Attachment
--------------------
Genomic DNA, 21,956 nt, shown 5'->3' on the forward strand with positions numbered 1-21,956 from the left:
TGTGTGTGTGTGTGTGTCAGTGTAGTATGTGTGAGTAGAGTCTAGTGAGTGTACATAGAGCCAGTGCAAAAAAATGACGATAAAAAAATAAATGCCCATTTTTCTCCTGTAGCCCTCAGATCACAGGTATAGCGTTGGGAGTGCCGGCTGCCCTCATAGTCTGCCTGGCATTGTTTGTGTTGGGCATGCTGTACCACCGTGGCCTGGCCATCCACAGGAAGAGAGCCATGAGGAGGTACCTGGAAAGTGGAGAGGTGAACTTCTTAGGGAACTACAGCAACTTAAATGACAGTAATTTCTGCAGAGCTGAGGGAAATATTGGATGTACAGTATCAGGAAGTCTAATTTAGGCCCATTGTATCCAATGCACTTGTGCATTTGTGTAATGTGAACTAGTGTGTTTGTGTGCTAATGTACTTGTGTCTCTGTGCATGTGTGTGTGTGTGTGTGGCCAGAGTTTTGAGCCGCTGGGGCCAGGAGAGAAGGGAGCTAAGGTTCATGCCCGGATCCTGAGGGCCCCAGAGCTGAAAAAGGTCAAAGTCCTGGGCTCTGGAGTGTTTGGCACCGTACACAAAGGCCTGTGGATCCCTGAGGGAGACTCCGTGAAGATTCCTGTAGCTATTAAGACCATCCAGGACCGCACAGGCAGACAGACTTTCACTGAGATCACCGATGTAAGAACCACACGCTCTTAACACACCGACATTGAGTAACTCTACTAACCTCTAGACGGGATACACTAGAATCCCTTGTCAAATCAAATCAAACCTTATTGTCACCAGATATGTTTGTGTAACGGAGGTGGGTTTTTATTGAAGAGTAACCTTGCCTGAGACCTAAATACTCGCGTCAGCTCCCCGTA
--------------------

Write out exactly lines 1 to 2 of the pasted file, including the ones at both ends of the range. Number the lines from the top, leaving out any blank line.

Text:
Genomic DNA, 21,956 nt, shown 5'->3' on the forward strand with positions numbered 1-21,956 from the left:
TGTGTGTGTGTGTGTGTCAGTGTAGTATGTGTGAGTAGAGTCTAGTGAGTGTACATAGAGCCAGTGCAAAAAAATGACGATAAAAAAATAAATGCCCATTTTTCTCCTGTAGCCCTCAGATCACAGGTATAGCGTTGGGAGTGCCGGCTGCCCTCATAGTCTGCCTGGCATTGTTTGTGTTGGGCATGCTGTACCACCGTGGCCTGGCCATCCACAGGAAGAGAGCCATGAGGAGGTACCTGGAAAGTGGAGAGGTGAACTTCTTAGGGAACTACAGCAACTTAAATGACAGTAATTTCTGCAGAGCTGAGGGAAATATTGGATGTACAGTATCAGGAAGTCTAATTTAGGCCCATTGTATCCAATGCACTTGTGCATTTGTGTAATGTGAACTAGTGTGTTTGTGTGCTAATGTACTTGTGTCTCTGTGCATGTGTGTGTGTGTGTGTGGCCAGAGTTTTGAGCCGCTGGGGCCAGGAGAGAAGGGAGCTAAGGTTCATGCCCGGATCCTGAGGGCCCCAGAGCTGAAAAAGGTCAAAGTCCTGGGCTCTGGAGTGTTTGGCACCGTACACAAAGGCCTGTGGATCCCTGAGGGAGACTCCGTGAAGATTCCTGTAGCTATTAAGACCATCCAGGACCGCACAGGCAGACAGACTTTCACTGAGATCACCGATGTAAGAACCACACGCTCTTAACACACCGACATTGAGTAACTCTACTAACCTCTAGACGGGATACACTAGAATCCCTTGTCAAATCAAATCAAACCTTATTGTCACCAGATATGTTTGTGTAACGGAGGTGGGTTTTTATTGAAGAGTAACCTTGCCTGAGACCTAAATACTCGCGTCAGCTCCCCGTA